It is to be understood that both the foregoing general description and the following detailed description are exemplary and explanatory and are intended to provide further explanation of the invention as claimed.

BRIEF DESCRIPTION OF THE DRAWINGS

The accompanying drawings, which are included to provide a further understanding of the invention and are incorporated in and constitute a part of this specification, illustrate embodiments of the invention and together with the description serve to explain the principles of the invention. In the drawings:

FIG. 1 is a perspective view of an embodiment of the present invention, the child walker.

FIG. 2 is a side view of an embodiment of the present invention, the child walker, depicting the status that the child walker is passing over the edge of floor or vicinity of the stair steps and utilizes the bottom of the base member to stop the moving of the child walker.

FIG. 3 is a bottom view of an embodiment of the present invention, the child walker, depicting the arrangement of the moving devices connecting to the bottom of the base member for stopping the moving of the child walker.

FIG. 4A is a side view of an un-directional roller of the first embodiment of the present invention, the child walker.

FIG. 4B is a bottom view of an un-directional roller of the first embodiment of the present invention, the child walker.

FIG. 5A is a side view of an un-directional roller of the second embodiment of the present invention, the child walker.

FIG. 5B is a bottom view of an un-directional roller of the second embodiment of the present invention, the child walker.

FIG. 6A is a side view of a directional roller of the first embodiment of the present invention, the child walker.

FIG. 6B is a bottom view of FIG. 6A.

FIG. 6C is a bottom view of FIG. 6A, depicting the operation status of the auto-braking function of the directional roller.

FIG. 7A is a side view of a directional roller of the second embodiment of the present invention, the child walker.

FIG. 7B is a bottom view of FIG. 7A.

FIG. 7C is a bottom view of FIG. 7A, depicting the operation status of the auto-braking function of the directional roller.

FIG. 8A is a side view of a directional roller of the third embodiment of the present invention, the child walker.

FIG. 8B is a bottom view of FIG. 8A.

FIG. 8C is a bottom view of FIG. 8A, depicting the operation status of the auto-braking function of the directional roller.

FIG. 9A is a side view of a directional roller of the fourth embodiment of the present invention, the child walker.

FIG. 9B is a bottom view of FIG. 9A.

FIG. 9C is a bottom view of FIG. 9A, depicting the operation status of the auto-braking function of the directional roller.

FIG. 10 is an operational diagram of FIG. 3, which shows that the child walker is moving to the safe direction by self-adjusting when it is encountering a lateral force.

DETAILED DESCRIPTION OF THE PREFERRED EMBODIMENT

Embodiments of the present invention will now be described with reference to the drawings. In view of the fact that the design of components of the embodiments can be modified as needed using the techniques which are apparent to persons with ordinary skill in the art at the time of filing the basic application, the invention should not be considered to be limited to the details of the embodiments given herein.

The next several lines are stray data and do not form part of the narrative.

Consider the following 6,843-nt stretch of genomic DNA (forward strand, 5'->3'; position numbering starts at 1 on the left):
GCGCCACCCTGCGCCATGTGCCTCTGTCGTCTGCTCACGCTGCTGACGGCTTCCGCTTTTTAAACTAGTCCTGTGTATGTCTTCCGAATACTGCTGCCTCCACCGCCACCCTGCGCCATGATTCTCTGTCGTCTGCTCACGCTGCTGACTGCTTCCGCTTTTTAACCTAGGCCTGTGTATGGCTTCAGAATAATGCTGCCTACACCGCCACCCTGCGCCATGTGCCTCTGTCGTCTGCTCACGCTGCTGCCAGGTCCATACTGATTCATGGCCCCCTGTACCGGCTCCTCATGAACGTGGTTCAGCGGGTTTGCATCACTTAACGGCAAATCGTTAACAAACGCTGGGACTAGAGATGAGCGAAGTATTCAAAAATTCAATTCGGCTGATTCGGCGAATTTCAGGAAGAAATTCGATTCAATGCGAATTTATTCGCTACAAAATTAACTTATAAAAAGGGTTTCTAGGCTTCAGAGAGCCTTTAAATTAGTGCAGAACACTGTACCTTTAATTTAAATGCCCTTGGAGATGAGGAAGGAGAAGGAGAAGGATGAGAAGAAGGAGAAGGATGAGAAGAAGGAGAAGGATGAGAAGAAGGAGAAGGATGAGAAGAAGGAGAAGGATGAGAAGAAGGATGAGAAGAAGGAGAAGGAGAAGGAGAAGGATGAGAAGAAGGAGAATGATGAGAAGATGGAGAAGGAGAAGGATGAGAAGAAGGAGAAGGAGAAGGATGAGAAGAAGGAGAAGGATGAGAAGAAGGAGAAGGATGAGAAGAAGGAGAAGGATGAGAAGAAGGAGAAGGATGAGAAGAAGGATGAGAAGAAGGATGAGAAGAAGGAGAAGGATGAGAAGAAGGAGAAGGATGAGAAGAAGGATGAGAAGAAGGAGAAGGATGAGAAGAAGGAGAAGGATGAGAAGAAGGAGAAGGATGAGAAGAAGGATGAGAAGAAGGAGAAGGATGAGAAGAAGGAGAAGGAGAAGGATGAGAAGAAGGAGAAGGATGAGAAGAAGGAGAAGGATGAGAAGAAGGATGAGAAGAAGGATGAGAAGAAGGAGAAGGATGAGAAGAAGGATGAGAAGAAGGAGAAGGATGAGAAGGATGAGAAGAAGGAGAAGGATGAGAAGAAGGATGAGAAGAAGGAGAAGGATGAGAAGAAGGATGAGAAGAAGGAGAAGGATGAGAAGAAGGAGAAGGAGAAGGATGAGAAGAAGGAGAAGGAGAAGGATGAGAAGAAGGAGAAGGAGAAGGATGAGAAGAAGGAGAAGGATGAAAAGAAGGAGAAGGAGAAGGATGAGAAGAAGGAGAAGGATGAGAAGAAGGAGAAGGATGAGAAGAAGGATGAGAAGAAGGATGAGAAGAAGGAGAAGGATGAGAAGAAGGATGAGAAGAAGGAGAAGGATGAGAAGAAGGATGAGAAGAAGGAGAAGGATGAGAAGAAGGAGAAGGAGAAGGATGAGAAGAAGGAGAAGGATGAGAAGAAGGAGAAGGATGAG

FIG. 1 shows a preferred embodiment of a child walker in accordance with the present invention. The child walker generally comprises a seat 10, a supporting structure 30 and a moving device 40. The seat 10 is used for supporting the body of the child, and the supporting structure 30 is connected to the circular base member 20 for supporting the seat 10 and the moving device 40. The moving device is located at the bottom of the base member 20 in an appropriate position separately for supporting the base member 20 and can be freely moved. In addition, the moving device 40 is composed of several roller elements which can freely turn and are arranged equally at the bottom of the base member 20 for supporting the base member 20 and making the child walker keeping a balanced status on the floor. These roller elements are un-directional rollers 50 a and 50 b which are connected to the front corners of the circular base member 20, and directional rollers 60 a and 60 b which are connected to the rear corners of the circular base member 20, see FIG. 3. The un-directional rollers 50 a and 50 b can turn freely toward the uncertain direction while the directional rollers 60 a and 60 b are constrained to one direction but with some degrees of deviation in angle. The circular base member 20 is preferred to be in a shape of rectangle with two sides longer, and the forward direction is in accordance with the direction of the long side.

Referring now to FIG. 2 and FIG. 3, the embodiment of the present invention can prevent from tipping when the walker is passing over the edge B of the floor or vicinity of the stair steps. By assuming that the child walker is generally moving forward, the preferred design is to locate the center of gravity of the whole body of a child at the point W which is a little near the rear end, as shown in the FIG. 3. The location of W is preferred to be at the point that is a little behind the intersection P of the connecting lines of roller devices 50 a, 50 b, 60 a and 60 bh and near the base member 20.